Labor pains: How a local case helped resurrect Virginia’s labor investigations

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Last week, the Virginia Department of Labor and Industry made a small change to its website: It added a link to a downloadable wage claim form, something that had been missing since the state slashed DOLI’s budget and eliminated six wage theft investigators from its Wage and Hour Department almost exactly a year ago. Last week, the Virginia Department of Labor and Industry made a small change to its website: It added a link to a downloadable wage claim form, something that had been missing since the state slashed DOLI’s budget and eliminated six wage theft investigators from its Wage and Hour Department almost exactly a year ago.

Last week, the Virginia Department of Labor and Industry made a small change to its website: It added a link to a downloadable wage claim form, something that had been missing since the state slashed DOLI’s budget and eliminated six wage theft investigators from its Wage and Hour Department almost exactly a year ago. The change represents a small victory for local advocates who pressed for the resurrection of the division. But they say it wasn’t a total win, and the department remains underfunded.

The budget cuts scrapped the arm of DOLI that investigates workers’ claims of denied or withheld pay. They eluded lawmakers at first, said House Minority Leader and Charlottesville Democratic Delegate David Toscano. He said the impetus for the cuts wasn’t clear, but that “Republicans’ control of the House has not been particularly conducive to supporting labor issues.”

Last fall, 15 painters hired by a subcontractor to work on the new Regal theater in the Stonefield shopping center on Route 29 approached DOLI, saying they’d been cheated out of wages, said Tim Freilich, an attorney with Charlottesville’s Legal Aid Justice Center, which eventually took up the men’s case.

They were told that due to budget cuts, the department had reassigned staff and stopped investigating complaints under $2,500.

“A unit which had been investigating, on average, about 2,500 claims a year and recovering about $385,000 per year for clients suddenly no longer existed,” said Freilich. The workers were told they’d have to make their own arguments in court in order to get their pay, he said. With the help of the LAJC, they did just that, but their experience became fuel for a lobbying effort to restore funding to DOLI.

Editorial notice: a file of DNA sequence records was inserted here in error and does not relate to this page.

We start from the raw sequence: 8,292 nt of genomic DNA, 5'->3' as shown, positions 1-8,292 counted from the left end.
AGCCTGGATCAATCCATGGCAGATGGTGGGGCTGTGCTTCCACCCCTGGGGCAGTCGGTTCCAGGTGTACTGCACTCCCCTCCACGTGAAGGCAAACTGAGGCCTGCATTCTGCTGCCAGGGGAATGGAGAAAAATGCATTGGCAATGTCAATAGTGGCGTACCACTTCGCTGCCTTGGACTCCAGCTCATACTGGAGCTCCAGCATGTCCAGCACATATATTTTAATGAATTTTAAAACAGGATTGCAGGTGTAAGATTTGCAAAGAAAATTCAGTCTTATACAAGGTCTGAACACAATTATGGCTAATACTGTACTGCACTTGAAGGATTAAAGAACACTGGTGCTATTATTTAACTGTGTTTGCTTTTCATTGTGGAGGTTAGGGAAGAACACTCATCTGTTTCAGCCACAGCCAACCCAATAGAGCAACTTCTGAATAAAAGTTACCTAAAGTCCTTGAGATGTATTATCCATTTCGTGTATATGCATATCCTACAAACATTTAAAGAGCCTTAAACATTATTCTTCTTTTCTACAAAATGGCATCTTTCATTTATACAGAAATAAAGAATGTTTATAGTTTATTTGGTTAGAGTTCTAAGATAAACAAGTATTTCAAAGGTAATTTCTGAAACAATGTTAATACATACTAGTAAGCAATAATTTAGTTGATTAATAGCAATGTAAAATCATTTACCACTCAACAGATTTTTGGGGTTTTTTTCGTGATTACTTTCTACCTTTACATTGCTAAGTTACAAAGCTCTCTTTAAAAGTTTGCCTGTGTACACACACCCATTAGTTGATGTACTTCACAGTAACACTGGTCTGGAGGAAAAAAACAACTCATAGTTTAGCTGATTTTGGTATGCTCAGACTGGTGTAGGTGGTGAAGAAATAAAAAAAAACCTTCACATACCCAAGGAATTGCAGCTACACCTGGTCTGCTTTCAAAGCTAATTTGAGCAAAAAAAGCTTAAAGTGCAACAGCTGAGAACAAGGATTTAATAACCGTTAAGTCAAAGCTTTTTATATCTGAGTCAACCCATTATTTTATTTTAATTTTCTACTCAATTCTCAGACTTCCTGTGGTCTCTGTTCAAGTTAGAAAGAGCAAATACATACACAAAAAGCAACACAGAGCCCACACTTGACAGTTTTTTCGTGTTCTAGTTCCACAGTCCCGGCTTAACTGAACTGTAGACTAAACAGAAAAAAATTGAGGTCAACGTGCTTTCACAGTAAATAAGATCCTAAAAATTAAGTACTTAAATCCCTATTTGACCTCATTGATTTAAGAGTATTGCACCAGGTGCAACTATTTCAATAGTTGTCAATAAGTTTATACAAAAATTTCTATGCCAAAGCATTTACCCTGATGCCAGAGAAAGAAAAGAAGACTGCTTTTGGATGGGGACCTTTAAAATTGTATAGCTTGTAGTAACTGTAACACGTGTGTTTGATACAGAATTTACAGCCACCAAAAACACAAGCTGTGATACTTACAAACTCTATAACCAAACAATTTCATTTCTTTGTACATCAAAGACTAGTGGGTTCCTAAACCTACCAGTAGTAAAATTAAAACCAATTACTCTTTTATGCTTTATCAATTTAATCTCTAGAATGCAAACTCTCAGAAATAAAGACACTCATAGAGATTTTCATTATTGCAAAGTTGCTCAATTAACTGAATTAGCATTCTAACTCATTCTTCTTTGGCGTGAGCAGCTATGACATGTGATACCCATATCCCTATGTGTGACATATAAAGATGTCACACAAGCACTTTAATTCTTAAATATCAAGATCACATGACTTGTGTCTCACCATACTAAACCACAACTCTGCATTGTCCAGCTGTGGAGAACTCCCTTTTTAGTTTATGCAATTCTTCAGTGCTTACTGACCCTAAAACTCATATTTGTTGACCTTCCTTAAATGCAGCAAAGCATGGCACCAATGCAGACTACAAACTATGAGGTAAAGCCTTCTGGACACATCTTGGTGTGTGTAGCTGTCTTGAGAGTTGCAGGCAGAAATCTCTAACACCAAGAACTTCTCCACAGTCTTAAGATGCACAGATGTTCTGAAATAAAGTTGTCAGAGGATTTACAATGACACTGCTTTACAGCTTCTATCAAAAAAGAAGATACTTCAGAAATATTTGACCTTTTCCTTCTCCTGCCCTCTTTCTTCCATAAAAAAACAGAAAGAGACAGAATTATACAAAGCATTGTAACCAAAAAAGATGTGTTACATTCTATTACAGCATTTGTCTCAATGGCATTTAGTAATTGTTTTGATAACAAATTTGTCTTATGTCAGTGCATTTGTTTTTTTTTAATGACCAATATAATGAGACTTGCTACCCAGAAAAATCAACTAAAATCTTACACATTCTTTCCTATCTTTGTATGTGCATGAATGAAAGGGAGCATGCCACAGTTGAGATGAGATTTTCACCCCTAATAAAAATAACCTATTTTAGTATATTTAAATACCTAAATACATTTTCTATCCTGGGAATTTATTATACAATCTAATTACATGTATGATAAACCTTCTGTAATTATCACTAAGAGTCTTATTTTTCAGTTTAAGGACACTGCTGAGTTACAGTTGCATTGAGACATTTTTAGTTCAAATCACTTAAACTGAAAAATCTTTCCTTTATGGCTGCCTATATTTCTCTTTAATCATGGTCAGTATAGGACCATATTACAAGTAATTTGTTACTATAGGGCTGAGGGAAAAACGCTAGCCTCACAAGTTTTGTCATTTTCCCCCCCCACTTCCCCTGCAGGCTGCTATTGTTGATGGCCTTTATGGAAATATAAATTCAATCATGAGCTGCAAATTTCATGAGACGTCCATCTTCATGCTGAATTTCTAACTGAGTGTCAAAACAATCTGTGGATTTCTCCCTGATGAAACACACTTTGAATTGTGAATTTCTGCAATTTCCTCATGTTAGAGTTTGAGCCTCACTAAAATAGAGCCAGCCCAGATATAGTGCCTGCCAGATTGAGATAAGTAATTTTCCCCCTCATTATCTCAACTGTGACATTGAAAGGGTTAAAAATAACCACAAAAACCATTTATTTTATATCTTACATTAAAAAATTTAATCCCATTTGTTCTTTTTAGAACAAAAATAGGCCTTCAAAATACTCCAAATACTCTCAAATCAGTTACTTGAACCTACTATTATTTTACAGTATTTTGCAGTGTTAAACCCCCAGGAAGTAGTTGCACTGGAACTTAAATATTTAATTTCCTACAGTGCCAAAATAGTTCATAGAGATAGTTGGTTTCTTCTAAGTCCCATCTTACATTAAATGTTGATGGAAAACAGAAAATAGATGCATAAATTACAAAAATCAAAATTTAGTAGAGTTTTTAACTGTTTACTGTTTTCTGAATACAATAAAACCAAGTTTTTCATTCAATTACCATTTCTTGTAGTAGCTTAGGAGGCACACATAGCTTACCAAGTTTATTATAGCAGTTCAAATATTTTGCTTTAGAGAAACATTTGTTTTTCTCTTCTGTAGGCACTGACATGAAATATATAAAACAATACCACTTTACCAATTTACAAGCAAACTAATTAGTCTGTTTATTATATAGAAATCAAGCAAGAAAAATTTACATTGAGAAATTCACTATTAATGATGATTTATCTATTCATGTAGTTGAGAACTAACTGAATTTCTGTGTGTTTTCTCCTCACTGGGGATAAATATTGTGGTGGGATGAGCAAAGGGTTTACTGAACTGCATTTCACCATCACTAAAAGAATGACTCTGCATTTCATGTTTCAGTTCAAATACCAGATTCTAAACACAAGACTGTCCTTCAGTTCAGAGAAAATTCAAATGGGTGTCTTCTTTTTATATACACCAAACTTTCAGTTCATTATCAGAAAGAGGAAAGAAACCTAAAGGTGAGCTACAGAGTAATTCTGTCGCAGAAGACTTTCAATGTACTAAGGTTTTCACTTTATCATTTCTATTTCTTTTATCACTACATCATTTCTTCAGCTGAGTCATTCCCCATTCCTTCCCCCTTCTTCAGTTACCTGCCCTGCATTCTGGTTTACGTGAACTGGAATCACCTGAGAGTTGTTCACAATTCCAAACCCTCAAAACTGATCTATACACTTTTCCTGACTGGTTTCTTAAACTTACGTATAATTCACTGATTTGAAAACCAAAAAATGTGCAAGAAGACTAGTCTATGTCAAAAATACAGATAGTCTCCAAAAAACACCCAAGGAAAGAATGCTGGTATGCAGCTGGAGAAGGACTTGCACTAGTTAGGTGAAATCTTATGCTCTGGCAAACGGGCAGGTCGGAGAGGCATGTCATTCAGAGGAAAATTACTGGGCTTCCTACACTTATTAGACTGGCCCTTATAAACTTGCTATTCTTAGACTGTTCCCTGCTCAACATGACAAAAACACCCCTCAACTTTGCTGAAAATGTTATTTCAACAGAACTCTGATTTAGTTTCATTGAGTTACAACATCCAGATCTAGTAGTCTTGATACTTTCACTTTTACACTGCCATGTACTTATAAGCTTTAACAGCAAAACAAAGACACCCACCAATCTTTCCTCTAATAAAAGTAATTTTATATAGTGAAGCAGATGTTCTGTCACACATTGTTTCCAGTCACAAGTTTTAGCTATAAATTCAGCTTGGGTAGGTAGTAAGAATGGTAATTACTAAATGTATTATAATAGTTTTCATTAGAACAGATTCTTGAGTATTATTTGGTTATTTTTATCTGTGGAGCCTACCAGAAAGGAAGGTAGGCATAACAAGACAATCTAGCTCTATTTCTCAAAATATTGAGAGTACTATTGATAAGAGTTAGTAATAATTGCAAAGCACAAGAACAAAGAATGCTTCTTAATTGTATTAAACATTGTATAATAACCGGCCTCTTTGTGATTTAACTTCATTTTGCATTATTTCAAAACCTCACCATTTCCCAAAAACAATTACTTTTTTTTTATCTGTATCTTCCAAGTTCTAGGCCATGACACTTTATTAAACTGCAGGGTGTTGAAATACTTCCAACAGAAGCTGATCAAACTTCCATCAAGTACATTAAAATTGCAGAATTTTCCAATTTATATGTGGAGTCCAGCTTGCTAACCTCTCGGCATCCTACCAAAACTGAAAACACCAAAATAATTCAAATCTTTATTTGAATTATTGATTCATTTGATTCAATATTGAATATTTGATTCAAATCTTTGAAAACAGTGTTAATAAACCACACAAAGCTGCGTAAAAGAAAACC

Freilich worked with Toscano and Democrats in the Senate to craft two solutions to what they saw as a serious lapse in worker protections. The first option was to restore the funding for the investigations department. The second was one they predicted—rightly, as it turned out—would seem a lot more onerous to the business lobby: A bill that would have allowed employees who won wage theft disputes in court to claim triple damages, attorneys fees, and other costs.

“It was basically saying, ‘Look, if we’re not going to have administrative enforcement, let’s make sure claimants have the ability and incentive to hire a private attorney and go to court,’” Freilich said.

He and Toscano said the leverage bill and testimony from the Charlottesville painters and other workers helped rally support for funding restoration from the business lobby, including the Virginia Chamber of Commerce—support that ultimately helped pass the budget amendment re-funding DOLI’s Wage and Hour Department.

The situation isn’t perfect, said Freilich. Where there used to be six staffers conducting investigations, there will now be three. He called it a good start—and a bipartisan nod toward the idea that the burden shouldn’t be on workers to ensure they get a full day’s pay for a full day’s work.

“There are still going to be more claims than they can possibly handle,” said Freilich. “But at least there’s an effort to reestablish the unit.”

For those who question the need for such a unit, Freilich says to look at the numbers. DOLI’s most recent annual report, from 2011, shows the department responded to 2,201  claims for unpaid wages from the public that year. When investigations stalled, “those claims didn’t disappear,” Freilich said. The LAJC took up many of them, and won judgements against two Charlottesville employers. But nobody can go it alone, he said.

“We’re regularly turning down cases, because we don’t have the resources to take every legitimate case,” he said.

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